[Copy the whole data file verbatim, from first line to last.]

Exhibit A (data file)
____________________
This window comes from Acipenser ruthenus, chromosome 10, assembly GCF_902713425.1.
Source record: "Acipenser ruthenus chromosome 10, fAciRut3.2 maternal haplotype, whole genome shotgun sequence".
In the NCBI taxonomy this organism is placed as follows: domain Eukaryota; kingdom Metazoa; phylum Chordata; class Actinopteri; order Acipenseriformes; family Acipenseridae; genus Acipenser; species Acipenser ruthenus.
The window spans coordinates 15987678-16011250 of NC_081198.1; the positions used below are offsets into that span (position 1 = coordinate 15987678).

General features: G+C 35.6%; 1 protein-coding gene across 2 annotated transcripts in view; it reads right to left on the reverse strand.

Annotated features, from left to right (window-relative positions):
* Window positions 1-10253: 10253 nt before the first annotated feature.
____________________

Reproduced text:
This window comes from Acipenser ruthenus, chromosome 10, assembly GCF_902713425.1.
Source record: "Acipenser ruthenus chromosome 10, fAciRut3.2 maternal haplotype, whole genome shotgun sequence".
In the NCBI taxonomy this organism is placed as follows: domain Eukaryota; kingdom Metazoa; phylum Chordata; class Actinopteri; order Acipenseriformes; family Acipenseridae; genus Acipenser; species Acipenser ruthenus.
The window spans coordinates 15987678-16011250 of NC_081198.1; the positions used below are offsets into that span (position 1 = coordinate 15987678).

General features: G+C 35.6%; 1 protein-coding gene across 2 annotated transcripts in view; it reads right to left on the reverse strand.

Annotated features, from left to right (window-relative positions):
* Window positions 1-10253: 10253 nt before the first annotated feature.